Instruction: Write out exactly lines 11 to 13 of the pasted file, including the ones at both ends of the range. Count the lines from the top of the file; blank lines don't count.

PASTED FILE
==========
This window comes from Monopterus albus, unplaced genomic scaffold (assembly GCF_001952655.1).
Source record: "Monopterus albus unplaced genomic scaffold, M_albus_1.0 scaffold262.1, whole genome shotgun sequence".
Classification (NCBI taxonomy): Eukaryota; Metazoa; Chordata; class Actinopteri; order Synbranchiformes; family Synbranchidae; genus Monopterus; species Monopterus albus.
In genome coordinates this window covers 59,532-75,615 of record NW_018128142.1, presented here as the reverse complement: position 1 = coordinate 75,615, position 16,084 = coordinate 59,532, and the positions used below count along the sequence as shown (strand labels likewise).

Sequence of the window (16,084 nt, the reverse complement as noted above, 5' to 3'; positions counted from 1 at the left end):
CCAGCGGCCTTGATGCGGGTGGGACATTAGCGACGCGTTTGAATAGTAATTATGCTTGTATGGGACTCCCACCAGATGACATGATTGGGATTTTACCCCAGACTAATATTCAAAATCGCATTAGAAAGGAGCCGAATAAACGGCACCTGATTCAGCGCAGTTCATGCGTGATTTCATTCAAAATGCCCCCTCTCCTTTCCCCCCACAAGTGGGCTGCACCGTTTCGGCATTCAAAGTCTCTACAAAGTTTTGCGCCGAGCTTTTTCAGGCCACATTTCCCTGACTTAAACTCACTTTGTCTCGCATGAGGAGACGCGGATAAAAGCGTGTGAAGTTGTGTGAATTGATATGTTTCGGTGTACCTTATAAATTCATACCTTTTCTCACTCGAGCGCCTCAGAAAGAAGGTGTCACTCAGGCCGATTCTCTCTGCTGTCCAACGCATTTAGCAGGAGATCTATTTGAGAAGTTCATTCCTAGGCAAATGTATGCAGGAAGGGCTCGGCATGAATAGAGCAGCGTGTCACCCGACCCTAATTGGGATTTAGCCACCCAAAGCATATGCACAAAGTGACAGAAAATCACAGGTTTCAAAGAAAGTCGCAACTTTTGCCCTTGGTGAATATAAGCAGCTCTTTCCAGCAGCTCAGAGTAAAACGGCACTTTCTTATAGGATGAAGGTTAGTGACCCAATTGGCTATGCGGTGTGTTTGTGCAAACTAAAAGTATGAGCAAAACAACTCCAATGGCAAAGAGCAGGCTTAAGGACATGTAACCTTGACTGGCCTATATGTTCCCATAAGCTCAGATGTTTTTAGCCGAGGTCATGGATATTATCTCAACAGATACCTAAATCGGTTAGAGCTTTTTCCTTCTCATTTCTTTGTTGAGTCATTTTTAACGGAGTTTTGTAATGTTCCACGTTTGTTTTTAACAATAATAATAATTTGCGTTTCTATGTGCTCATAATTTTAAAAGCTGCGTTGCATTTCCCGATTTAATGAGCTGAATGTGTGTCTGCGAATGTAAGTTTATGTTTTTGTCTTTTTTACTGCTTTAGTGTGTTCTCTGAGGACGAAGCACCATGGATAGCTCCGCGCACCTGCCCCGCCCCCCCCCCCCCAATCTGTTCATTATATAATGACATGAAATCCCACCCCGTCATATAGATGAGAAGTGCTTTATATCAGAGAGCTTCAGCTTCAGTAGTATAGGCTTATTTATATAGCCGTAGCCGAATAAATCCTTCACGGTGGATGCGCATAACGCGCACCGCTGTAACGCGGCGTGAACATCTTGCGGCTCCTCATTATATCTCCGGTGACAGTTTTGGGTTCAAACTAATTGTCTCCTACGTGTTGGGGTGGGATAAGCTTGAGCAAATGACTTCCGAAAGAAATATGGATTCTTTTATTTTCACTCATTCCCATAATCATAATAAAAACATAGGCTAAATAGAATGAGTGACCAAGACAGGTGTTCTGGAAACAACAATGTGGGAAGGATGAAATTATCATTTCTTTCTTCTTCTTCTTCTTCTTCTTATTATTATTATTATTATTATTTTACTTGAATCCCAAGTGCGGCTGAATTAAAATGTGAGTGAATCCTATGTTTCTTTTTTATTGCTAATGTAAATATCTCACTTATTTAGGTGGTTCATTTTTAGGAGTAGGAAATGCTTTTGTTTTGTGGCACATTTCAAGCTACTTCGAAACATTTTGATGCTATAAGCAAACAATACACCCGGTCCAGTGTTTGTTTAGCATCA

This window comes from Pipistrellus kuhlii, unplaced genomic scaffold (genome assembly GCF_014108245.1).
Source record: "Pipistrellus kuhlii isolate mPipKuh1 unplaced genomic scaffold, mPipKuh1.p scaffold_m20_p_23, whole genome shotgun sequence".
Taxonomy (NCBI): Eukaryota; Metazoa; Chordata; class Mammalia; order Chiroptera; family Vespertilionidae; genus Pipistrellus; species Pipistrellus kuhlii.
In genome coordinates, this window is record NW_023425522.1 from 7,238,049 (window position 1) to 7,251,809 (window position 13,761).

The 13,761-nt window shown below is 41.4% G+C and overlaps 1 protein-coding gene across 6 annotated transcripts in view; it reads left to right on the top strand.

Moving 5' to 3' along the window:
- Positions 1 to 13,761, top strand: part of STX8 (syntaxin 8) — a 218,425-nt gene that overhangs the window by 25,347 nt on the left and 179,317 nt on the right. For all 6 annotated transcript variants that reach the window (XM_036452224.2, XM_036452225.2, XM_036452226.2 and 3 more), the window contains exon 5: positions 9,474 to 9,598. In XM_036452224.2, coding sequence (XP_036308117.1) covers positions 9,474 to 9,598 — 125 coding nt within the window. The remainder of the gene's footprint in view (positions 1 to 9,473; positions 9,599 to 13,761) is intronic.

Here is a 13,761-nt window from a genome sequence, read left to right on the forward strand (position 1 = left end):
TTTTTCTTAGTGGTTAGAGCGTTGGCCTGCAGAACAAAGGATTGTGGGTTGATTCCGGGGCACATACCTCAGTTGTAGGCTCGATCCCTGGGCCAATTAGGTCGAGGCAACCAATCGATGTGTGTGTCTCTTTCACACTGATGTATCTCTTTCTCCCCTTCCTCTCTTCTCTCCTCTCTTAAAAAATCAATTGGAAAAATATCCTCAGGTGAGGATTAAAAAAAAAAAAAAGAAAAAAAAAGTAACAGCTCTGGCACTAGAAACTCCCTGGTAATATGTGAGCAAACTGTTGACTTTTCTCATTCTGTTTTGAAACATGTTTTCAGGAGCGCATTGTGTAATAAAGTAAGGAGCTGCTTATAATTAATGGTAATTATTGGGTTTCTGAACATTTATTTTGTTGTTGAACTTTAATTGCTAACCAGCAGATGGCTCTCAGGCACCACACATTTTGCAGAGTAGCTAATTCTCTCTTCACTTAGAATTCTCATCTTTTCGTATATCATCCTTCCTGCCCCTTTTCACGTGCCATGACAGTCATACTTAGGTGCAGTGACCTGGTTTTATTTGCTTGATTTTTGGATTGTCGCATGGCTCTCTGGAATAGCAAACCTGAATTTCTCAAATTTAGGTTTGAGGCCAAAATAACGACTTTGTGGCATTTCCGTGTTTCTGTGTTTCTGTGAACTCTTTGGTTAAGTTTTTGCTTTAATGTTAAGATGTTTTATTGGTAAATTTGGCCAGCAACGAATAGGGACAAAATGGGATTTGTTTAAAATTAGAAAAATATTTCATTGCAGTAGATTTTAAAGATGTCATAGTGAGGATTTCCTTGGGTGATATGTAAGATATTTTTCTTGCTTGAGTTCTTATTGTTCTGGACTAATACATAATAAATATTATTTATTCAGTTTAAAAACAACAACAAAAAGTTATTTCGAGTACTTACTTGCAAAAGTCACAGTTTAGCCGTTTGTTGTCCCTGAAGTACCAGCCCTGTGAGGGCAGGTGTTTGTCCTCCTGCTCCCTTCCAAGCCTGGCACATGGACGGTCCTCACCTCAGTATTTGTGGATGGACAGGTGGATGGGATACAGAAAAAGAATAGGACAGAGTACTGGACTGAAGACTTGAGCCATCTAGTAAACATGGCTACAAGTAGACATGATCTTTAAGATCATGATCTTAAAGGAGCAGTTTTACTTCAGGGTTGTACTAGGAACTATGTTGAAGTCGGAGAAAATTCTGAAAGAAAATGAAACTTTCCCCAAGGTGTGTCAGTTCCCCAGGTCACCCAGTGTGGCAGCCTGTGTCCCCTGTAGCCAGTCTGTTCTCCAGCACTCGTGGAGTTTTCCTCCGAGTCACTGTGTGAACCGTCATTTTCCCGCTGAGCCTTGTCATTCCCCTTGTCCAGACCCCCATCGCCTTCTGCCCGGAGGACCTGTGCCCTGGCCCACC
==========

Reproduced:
The 13,761-nt window shown below is 41.4% G+C and overlaps 1 protein-coding gene across 6 annotated transcripts in view; it reads left to right on the top strand.

Moving 5' to 3' along the window:
- Positions 1 to 13,761, top strand: part of STX8 (syntaxin 8) — a 218,425-nt gene that overhangs the window by 25,347 nt on the left and 179,317 nt on the right. For all 6 annotated transcript variants that reach the window (XM_036452224.2, XM_036452225.2, XM_036452226.2 and 3 more), the window contains exon 5: positions 9,474 to 9,598. In XM_036452224.2, coding sequence (XP_036308117.1) covers positions 9,474 to 9,598 — 125 coding nt within the window. The remainder of the gene's footprint in view (positions 1 to 9,473; positions 9,599 to 13,761) is intronic.